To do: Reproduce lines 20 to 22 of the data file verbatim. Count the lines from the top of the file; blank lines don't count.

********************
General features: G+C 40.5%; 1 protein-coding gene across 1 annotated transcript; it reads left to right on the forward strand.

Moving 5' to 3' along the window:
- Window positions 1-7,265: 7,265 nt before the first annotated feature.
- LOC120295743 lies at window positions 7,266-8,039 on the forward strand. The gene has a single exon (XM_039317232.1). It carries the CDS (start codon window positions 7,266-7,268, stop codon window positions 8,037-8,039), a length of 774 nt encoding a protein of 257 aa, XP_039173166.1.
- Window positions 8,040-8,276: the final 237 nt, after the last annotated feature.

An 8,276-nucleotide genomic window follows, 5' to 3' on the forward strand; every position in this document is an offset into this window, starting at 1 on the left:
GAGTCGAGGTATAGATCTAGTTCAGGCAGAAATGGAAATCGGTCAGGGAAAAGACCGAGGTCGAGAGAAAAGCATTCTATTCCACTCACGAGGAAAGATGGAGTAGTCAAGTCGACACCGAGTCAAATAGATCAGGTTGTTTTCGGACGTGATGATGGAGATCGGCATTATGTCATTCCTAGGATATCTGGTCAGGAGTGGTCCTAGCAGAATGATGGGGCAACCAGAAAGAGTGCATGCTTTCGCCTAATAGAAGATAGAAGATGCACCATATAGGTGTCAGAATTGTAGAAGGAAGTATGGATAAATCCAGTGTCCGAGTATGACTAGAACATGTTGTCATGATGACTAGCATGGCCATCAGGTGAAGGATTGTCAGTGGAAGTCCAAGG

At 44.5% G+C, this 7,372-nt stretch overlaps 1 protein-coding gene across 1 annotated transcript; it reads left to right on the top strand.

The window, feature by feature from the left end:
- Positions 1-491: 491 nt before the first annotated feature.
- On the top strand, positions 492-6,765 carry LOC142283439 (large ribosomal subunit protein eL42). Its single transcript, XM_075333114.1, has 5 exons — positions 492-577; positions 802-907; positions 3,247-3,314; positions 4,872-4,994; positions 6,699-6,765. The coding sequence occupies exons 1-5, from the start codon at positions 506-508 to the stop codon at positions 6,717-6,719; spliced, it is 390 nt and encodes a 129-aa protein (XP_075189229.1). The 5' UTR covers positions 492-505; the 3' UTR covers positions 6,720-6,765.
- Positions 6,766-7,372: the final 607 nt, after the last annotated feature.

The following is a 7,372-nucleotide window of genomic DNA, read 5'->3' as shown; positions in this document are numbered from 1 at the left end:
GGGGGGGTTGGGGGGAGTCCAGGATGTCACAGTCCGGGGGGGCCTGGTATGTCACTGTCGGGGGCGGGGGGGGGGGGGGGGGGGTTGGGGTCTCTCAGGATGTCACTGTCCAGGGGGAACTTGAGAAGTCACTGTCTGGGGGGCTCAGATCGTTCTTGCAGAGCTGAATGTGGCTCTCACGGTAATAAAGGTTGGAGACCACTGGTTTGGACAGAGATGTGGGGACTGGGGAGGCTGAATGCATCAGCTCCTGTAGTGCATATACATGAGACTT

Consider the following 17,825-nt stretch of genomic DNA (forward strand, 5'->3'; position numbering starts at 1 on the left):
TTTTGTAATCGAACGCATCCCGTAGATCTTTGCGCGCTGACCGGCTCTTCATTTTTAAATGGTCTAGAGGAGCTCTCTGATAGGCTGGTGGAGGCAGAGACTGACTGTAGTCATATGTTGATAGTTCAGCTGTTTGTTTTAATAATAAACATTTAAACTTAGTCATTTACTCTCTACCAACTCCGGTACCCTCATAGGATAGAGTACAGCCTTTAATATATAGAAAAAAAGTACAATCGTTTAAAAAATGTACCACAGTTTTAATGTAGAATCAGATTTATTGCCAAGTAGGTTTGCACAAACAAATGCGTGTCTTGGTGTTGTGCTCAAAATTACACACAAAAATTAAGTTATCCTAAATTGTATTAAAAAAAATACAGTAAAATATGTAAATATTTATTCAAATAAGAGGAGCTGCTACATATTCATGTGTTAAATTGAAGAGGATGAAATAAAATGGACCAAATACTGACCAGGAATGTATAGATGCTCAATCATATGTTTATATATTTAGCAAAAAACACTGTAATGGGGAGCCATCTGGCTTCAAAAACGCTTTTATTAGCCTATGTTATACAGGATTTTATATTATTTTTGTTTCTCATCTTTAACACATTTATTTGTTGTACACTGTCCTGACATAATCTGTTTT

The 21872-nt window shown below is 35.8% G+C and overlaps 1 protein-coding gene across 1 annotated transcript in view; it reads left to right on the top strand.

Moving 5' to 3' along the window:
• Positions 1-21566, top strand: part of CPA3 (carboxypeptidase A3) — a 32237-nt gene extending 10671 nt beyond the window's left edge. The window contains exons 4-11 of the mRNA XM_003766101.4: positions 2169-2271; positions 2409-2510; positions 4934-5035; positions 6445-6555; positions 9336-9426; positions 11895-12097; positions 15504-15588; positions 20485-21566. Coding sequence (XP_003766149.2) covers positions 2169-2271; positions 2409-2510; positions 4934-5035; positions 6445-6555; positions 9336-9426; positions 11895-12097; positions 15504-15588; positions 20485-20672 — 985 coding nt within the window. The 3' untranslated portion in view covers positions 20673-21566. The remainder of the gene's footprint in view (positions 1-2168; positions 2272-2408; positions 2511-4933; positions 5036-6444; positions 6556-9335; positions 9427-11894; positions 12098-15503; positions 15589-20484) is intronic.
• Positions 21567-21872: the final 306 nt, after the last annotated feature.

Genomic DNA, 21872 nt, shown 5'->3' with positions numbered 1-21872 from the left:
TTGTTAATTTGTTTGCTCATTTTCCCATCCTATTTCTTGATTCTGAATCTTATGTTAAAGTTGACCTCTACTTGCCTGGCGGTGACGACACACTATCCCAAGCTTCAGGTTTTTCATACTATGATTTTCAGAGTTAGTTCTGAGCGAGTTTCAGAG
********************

• Positions 21567-21872: the final 306 nt, after the last annotated feature.

Genomic DNA, 21872 nt, shown 5'->3' with positions numbered 1-21872 from the left:
TTGTTAATTTGTTTGCTCATTTTCCCATCCTATTTCTTGATTCTGAATCTTATGTTAAAGTTGACCTCTACTTGCCTGGCGGTGACGACACACTATCCCAAGCTTCAGGTTTTTCATACTATGATTTTCAGAGTTAGTTCTGAGCGAGTTTCAGAG